It's so different when you're actually pitching to a client. It feels like I have way more responsibility. It's way more exciting

Ciara Gilmartin

From a Masters in Advertising to being mentored by the advertising industries greatest in Cannes, Ciara Gilmartin is a first class example of where talent will take you.

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Daryl:               So, it’s the Tinpod, the Tinpot Productions podcast. We like to speak to all kinds of different people from different areas of production industries here and overseas and everywhere. Today we have Ciara Gilmartin, who is currently interning at Rothco. And I’m going to let you tell us a little bit about your own background in just in just a second. So, my thinking behind bringing you in today is we’ve interviewed lots of people and over the course of producing this podcast. Typically a lot of the people we’ve spoken to are maybe in the industries for 10 or 20 or 30 years, so they have a certain perspective on the industry. What I think is really interesting about you, and you’ve had some very notable successes just coming out of college and very early in your career, you’ve only started working in an agency, reasonably recently. And I’m interested just to find out about the perspective of somebody who’s just coming into the industry. So, you might start by maybe just telling us, for the benefit of people who are listening, a little bit about your own background.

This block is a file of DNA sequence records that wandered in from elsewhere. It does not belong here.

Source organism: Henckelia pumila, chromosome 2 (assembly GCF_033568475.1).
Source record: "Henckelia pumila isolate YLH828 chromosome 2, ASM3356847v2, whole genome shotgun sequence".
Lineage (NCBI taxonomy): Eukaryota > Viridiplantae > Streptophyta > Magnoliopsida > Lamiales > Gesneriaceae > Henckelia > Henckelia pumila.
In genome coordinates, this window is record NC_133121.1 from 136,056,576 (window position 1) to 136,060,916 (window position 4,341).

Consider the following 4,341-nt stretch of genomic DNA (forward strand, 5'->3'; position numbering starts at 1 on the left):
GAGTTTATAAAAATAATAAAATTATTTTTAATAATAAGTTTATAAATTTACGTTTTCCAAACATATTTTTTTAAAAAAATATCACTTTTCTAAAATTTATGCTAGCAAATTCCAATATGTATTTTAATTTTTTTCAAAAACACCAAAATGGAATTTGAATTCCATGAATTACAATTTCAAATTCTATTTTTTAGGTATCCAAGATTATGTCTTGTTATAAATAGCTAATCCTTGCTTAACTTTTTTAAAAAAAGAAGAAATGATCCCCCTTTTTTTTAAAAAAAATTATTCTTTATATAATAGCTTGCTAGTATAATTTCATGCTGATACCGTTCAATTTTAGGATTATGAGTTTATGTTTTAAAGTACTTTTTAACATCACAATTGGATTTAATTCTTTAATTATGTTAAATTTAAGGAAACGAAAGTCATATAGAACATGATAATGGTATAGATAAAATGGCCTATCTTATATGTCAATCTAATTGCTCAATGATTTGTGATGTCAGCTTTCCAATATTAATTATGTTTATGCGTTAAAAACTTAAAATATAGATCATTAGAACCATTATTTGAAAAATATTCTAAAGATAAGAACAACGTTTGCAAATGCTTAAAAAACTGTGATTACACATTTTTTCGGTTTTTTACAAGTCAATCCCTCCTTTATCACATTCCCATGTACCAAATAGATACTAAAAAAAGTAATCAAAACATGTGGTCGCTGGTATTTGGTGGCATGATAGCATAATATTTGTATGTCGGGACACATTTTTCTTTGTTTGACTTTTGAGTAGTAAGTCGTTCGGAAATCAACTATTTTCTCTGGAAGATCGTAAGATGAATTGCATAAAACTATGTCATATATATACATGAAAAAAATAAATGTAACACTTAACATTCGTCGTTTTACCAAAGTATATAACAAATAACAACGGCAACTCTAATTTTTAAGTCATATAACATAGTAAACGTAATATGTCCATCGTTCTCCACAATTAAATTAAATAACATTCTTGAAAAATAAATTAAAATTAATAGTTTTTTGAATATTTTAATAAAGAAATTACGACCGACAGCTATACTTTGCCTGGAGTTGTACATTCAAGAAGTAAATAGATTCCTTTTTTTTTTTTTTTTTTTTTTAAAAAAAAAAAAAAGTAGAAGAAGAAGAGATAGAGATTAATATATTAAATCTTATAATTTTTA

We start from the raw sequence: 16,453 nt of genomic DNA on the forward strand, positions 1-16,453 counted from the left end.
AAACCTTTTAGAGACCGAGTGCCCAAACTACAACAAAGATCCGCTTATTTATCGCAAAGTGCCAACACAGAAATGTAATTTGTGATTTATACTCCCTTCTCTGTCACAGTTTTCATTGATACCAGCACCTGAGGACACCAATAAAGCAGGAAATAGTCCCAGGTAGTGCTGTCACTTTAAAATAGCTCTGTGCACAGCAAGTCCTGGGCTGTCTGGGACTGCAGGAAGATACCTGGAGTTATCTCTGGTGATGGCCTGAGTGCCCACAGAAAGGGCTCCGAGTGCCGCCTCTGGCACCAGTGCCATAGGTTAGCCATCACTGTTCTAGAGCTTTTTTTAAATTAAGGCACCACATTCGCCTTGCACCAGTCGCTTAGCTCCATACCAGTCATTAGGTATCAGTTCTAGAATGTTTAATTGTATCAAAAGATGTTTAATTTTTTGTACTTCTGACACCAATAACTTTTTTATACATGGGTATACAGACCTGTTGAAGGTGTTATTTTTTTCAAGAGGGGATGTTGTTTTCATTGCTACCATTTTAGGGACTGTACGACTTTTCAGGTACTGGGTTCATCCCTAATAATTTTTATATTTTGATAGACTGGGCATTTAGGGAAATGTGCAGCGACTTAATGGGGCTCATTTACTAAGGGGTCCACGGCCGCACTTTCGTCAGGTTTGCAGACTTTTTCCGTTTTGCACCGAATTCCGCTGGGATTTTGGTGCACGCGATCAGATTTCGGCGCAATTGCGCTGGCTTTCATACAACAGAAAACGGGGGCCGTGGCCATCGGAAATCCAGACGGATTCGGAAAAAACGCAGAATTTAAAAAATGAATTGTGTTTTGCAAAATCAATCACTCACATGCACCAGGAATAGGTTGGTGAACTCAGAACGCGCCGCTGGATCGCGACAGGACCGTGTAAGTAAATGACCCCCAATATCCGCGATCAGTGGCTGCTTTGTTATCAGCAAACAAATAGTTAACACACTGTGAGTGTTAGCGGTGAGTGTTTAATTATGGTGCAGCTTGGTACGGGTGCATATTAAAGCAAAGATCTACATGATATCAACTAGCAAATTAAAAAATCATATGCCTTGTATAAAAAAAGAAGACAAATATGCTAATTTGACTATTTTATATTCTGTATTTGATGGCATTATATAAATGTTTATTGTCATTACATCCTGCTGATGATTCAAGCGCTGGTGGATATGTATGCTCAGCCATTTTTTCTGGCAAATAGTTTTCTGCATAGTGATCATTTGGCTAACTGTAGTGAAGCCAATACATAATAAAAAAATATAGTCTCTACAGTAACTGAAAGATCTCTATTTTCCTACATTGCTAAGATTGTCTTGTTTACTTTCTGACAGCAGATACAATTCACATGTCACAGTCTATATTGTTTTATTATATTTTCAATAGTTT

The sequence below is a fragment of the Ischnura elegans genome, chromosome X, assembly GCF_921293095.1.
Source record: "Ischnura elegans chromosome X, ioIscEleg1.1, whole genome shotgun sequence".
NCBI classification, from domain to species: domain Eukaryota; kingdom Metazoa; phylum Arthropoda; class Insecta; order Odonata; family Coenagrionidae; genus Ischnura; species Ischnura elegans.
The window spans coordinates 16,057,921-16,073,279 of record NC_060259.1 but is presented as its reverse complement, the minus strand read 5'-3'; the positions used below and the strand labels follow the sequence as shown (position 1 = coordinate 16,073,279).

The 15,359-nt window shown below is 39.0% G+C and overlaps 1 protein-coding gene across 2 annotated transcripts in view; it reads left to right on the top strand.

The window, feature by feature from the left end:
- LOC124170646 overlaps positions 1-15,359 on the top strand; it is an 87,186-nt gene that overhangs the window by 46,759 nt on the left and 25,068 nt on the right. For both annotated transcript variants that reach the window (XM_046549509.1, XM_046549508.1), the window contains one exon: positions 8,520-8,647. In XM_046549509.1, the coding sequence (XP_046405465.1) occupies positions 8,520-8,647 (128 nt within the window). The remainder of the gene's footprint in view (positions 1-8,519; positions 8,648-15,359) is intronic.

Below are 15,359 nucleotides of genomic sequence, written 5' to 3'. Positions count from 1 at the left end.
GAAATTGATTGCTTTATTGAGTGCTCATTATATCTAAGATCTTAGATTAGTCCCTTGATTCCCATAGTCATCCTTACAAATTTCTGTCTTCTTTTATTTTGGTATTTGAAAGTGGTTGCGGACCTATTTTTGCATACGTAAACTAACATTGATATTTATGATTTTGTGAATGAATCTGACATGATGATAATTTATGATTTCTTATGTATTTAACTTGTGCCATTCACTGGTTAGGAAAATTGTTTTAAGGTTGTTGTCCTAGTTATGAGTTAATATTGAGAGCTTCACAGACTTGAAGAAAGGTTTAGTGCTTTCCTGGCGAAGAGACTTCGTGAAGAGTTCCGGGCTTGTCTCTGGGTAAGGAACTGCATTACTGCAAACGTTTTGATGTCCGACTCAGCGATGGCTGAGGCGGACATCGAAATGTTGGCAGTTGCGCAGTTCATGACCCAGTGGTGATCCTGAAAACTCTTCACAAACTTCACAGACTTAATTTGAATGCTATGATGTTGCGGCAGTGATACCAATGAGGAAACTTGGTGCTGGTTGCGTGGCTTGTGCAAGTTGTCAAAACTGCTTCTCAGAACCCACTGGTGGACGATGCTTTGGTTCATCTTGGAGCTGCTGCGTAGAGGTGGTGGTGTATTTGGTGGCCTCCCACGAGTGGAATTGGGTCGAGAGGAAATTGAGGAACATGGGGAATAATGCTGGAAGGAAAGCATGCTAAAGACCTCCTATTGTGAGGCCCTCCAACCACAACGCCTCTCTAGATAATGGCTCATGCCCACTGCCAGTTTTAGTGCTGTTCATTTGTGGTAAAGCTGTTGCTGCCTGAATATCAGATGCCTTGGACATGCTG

Ciara:               Yeah. So, I’m from Sligo. I’ve always been really creative. I’ve always been really into art; painting, drawing, especially since I was no age. Naturally I wanted to do an art course when I was coming up to go into college and I ended up doing fine art in DIT. So, I was in Grangegorman in the new campus there, so it was fab and that was a four year course. But coming up to the end of it, everyone got a bit anxious and realized, “Oh, what are we actually going to do? How are we going to make a living?” And I suppose the art scene is quite contemporary at the moment, so our lectures would have been hoping that we’d keep up an art practice, but that’s very hard to do.